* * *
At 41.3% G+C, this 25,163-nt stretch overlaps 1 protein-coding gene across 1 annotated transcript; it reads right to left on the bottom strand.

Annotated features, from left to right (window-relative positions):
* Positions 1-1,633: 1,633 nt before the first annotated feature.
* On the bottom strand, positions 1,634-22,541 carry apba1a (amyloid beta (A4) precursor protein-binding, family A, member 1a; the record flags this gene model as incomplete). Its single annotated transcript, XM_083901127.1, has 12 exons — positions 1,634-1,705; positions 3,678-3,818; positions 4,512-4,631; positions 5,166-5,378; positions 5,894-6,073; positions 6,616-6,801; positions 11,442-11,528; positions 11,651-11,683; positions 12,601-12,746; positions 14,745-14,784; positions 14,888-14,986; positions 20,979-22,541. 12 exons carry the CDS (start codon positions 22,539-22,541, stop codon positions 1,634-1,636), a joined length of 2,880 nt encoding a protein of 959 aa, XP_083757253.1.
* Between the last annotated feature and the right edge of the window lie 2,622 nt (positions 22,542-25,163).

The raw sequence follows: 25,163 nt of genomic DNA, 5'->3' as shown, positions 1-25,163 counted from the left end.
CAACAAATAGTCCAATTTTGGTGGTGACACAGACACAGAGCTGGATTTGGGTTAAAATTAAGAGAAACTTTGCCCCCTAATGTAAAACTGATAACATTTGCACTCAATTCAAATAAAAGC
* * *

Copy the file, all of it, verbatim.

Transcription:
At 41.3% G+C, this 25,163-nt stretch overlaps 1 protein-coding gene across 1 annotated transcript; it reads right to left on the bottom strand.

Annotated features, from left to right (window-relative positions):
* Positions 1-1,633: 1,633 nt before the first annotated feature.
* On the bottom strand, positions 1,634-22,541 carry apba1a (amyloid beta (A4) precursor protein-binding, family A, member 1a; the record flags this gene model as incomplete). Its single annotated transcript, XM_083901127.1, has 12 exons — positions 1,634-1,705; positions 3,678-3,818; positions 4,512-4,631; positions 5,166-5,378; positions 5,894-6,073; positions 6,616-6,801; positions 11,442-11,528; positions 11,651-11,683; positions 12,601-12,746; positions 14,745-14,784; positions 14,888-14,986; positions 20,979-22,541. 12 exons carry the CDS (start codon positions 22,539-22,541, stop codon positions 1,634-1,636), a joined length of 2,880 nt encoding a protein of 959 aa, XP_083757253.1.
* Between the last annotated feature and the right edge of the window lie 2,622 nt (positions 22,542-25,163).

The raw sequence follows: 25,163 nt of genomic DNA, 5'->3' as shown, positions 1-25,163 counted from the left end.
CAACAAATAGTCCAATTTTGGTGGTGACACAGACACAGAGCTGGATTTGGGTTAAAATTAAGAGAAACTTTGCCCCCTAATGTAAAACTGATAACATTTGCACTCAATTCAAATAAAAGC